“I have loved her for three years, God. Two years ago, my heart broke when you took her from me. I have not looked into her face since then, but have continued to live in hope every day. And today, God, you put a pistol to my head and pulled the trigger. You have taken away my love, my reason for living, my everything. She wrapped herself around my very soul, now you’ve wrenched her away. You have destroyed me, God. I am done with you, as you are done with me.” John cried uncontrollably, feeling as if he was bleeding to death, and wishing, somehow, that he could.
As the hours rolled by, he sank deeper into despair, and thoughts of ending his own life began to appear, but the recollection of the family’s grief, over his father’s suicide, kept him teetering on the brink of life. He knew, without a doubt, living in a world without Margaret, in a world without hope of Margaret, meant living in a void: a meaningless, senseless life; forever floating, trapped in a world of depression, and ostracized from reciprocated love.
As the pale light of dawn rose over the smoky town, John stood slowly, straining at his stiffness, and decided to go home and try to survive the rest of his damaged life. There were no tears left to shed. He was completely and utterly spent.
Everything is gone . . . lost to me now . . . and I, too, am lost.
Approaching his home, John tried putting on a good face for the early workers wandering the yard, but he knew he looked awful and it matched his mood. Feeling unprepared to face his mother over Miss Hale, again, he mounted the porch steps, took a deep breath, and turned the doorknob. As he came bravely through the door to the sitting room, Hannah looked up from her chair and quietly gasped. Standing before her in muddied clothes, looking totally exhausted, was her son: face swollen, eyes bloodshot and cheeks stained and streaked with tears. He was a broken man, and her heart sank for him. How he suffers… Without saying a word, she walked over, putting her motherly arms around him. She wanted to tell him she was sorry, but it didn’t seem enough, considering her past attitude toward Miss Hale, so, she kept silent on the matter.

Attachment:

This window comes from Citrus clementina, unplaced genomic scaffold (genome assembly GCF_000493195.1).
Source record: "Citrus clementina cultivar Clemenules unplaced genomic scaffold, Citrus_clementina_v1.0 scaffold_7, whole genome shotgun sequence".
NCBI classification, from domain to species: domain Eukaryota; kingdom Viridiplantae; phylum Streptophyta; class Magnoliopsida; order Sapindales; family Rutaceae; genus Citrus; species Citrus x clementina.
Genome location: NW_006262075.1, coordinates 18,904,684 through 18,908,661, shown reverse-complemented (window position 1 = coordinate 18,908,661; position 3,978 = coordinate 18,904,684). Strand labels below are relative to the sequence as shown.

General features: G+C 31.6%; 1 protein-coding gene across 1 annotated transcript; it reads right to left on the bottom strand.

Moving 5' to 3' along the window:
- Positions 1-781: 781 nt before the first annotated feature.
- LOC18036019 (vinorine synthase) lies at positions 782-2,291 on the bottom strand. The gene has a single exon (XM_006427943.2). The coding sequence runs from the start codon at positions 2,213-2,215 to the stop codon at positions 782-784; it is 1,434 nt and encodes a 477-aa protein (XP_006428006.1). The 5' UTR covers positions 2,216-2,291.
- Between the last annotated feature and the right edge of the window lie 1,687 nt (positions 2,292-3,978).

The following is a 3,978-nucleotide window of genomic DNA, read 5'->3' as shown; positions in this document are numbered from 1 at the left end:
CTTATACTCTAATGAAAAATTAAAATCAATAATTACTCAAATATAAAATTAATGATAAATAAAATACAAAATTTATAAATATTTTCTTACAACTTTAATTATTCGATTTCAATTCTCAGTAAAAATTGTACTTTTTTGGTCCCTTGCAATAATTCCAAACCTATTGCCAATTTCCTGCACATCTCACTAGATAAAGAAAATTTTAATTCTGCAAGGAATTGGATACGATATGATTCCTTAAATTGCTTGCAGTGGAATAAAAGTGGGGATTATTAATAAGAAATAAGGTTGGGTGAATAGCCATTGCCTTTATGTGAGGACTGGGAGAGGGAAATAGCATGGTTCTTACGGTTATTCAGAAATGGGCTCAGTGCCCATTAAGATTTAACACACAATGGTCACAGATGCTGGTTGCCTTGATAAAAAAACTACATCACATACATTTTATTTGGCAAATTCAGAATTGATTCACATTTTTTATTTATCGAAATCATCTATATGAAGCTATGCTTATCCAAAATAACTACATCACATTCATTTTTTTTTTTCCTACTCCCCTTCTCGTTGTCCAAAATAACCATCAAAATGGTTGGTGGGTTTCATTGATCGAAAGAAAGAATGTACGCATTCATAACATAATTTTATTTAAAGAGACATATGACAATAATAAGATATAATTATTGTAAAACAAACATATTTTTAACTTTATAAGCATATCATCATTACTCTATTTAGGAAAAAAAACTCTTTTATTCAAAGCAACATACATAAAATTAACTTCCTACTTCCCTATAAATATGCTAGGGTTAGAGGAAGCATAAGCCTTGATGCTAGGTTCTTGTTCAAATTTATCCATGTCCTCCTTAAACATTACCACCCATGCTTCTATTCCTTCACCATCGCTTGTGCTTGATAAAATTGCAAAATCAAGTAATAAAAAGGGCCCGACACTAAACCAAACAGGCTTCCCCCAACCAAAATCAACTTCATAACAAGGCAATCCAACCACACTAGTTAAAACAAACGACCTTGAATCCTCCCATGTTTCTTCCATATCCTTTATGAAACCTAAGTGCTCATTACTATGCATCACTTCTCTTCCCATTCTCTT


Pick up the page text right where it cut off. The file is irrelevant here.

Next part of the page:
“Would you like something to eat, John?” Hannah asked, tentatively, as she stepped back from him.
“No thank you, mother. I’m going to clean up and lie down for a few hours. Would you send Jane to find Higgins and tell him it will be a while before I get to the office?”
Hannah said she would take care of it. Having decided she would say nothing about the letter until he did, she stood silently watching him. Picking up Dixon’s letter, John turned and left the room, closing the door behind him. Hannah thought to herself that she had never seen him so dejected. Unfortunately, and all too late, she realized the great love her son had for Miss Hale; so much more than she had ever thought. At last, she fully recognized the understanding John had of Margaret. Hannah knew, for certain, she had misjudged this woman.
In his room, John undressed and bathed, feeling the weight of loneliness descend upon his tired body. Putting on a fresh undergarment, he lay down on the bed. Exhaustion overtook him, finally, and he slept fitfully, never finishing Dixon’s letter.
He awoke several hours later, bathed in sweat. Throwing his legs over the side of the bed, he sat up, trying to clear his head. He wished he was awakening from a nightmare, but there it was, on the night table: Dixon’s letter, spelling out THE END to the rest of his life. Reaching over, he picked it up, and began reading where he had left off:
To be honest with you Mr. Thornton, I don’t know if she was happy to be married or happy to be out of here. She’s been very sad a long time, but I don’t think it is all about her parents. She just hates living here and society life being pressed on her. I know she would have been happy to hear from you because we wondered how you and Mr. Higgins were getting along.